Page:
Funding

This publication presents independent research funded by the UK NIHR under the following funding schemes: Programme Development Grants (RP-DG-0709-10141) and Programme Grants for Applied Research Programme (Development and preliminary testing of strategies to enhance routine physical activity in care homes (REACH); Grant Reference Number RP-PG-1210-12017). The views expressed are those of the authors and not necessarily those of the NHS, the NIHR or the Department of Health and Social Care.

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Authors

Contributions

JA: study concept and design; data acquisition, analysis and interpretation; manuscript preparation. AF is the Chief Investigator of the REACH programme from which this study emerged, study concept and design, helped to draft and critique the output for important intellectual content. KMB: study concept and design; data analysis and interpretation; helped to draft and critique the output for important intellectual content. All authors read and approved the final manuscript.

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JA: Twitter handle: @JenAirlie.

Corresponding author

Correspondence to Jennifer Airlie.

Ethics declarations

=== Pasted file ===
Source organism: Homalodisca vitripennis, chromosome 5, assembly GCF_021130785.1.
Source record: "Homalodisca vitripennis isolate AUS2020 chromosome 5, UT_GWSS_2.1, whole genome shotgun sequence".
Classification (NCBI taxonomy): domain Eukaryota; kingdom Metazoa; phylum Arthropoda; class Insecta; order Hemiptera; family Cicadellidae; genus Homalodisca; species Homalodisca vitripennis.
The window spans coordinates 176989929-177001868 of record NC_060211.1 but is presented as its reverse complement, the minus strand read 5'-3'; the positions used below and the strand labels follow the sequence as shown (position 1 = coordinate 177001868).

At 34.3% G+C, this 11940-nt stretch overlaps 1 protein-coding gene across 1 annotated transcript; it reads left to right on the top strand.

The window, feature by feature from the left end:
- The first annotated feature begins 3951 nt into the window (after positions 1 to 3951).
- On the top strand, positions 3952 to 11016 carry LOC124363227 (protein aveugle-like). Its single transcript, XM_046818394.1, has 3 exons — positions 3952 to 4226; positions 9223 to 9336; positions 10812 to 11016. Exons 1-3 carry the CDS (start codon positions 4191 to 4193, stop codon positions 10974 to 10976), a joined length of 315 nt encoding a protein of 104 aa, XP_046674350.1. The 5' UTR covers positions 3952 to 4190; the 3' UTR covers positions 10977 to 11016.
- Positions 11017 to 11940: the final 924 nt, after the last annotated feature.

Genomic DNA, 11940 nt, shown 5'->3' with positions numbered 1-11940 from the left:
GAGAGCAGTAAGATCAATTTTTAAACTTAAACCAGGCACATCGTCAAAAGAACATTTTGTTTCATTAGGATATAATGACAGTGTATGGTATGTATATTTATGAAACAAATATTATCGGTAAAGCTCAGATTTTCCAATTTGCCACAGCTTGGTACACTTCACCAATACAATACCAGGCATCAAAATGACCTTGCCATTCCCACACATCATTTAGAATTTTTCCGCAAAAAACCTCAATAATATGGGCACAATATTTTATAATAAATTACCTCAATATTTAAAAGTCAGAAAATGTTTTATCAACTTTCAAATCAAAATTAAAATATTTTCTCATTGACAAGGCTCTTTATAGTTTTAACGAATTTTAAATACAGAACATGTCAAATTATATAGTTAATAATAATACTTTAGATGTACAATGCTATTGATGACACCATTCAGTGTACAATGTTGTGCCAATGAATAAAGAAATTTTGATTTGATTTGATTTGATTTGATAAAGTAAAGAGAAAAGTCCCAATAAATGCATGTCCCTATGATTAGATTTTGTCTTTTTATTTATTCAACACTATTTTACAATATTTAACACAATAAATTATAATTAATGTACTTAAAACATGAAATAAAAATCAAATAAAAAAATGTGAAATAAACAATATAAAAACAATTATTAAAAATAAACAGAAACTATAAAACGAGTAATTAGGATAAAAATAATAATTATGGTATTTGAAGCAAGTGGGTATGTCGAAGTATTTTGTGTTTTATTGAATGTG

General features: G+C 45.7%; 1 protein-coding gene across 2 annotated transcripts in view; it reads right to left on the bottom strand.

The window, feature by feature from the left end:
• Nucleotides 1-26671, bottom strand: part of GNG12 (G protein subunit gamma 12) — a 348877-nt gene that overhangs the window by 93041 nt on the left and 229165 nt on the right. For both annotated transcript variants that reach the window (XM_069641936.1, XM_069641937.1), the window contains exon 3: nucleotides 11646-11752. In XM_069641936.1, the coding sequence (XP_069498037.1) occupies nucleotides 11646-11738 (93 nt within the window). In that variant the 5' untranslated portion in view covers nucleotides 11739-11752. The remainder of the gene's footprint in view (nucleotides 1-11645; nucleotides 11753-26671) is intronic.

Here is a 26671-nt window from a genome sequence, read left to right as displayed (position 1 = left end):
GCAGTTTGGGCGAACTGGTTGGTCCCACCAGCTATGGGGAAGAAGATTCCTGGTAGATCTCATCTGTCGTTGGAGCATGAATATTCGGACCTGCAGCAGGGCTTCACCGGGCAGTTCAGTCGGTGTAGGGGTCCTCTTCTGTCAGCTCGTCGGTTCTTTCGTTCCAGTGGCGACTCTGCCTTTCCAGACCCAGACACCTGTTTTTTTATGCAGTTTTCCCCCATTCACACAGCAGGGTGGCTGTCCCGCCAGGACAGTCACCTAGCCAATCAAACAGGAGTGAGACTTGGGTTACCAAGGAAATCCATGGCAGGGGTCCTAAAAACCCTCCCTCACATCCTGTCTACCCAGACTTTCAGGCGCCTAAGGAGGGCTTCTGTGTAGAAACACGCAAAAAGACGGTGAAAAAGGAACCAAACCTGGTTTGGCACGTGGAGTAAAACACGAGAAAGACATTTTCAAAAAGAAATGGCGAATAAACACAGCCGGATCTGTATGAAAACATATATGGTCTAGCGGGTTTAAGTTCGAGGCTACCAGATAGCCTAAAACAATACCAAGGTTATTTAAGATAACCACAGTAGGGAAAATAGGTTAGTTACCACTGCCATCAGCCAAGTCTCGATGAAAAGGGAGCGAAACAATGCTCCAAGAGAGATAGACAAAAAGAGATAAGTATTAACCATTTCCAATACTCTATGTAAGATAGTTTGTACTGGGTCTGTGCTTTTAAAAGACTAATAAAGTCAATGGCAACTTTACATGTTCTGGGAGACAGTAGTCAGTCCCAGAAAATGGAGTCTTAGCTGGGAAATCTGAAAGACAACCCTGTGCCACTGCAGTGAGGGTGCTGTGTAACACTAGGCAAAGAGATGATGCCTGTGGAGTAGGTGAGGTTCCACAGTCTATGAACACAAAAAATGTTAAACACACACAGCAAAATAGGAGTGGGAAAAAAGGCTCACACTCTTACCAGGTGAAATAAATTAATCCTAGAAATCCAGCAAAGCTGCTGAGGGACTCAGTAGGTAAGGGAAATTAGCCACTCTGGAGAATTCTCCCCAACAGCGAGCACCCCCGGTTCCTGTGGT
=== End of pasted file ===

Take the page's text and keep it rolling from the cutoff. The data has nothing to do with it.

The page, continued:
Ethics approval and consent to participate

This study was conducted in accordance with the Declaration of Helsinki. Approval to conduct workstream 2 and 4 of the REACH programme was granted by the Yorkshire and The Humber - Bradford (Ref: 11/YH/0564) and East of England - Essex (Ref: 13/EE/1169) NHS research ethics committees respectively. Approval to conduct the associated development work was granted by the University of Leeds ethics committee (HSLTLM/10/007).

Written or verbal (witnessed) informed consent was provided by those with capacity. For those residents who were considered not to have capacity, a personal or nominated consultee provided assent via the completion of a declaration form.

Consent for publication

Not applicable.

Competing interests

The authors declare that they have no competing interests.

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Airlie, J., Forster, A. & Birch, K.M. An investigation into the optimal wear time criteria necessary to reliably estimate physical activity and sedentary behaviour from ActiGraph wGT3X+ accelerometer data in older care home residents. BMC Geriatr 22, 136 (2022). https://doi.org/10.1186/s12877-021-02725-6

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Keywords

  • Physical activity
  • Sedentary behaviour
  • Older adults
  • Care home residents
  • Accelerometer
  • ActiGraph wGT3X + 
  • Measurement
  • Methodology
  • Reliability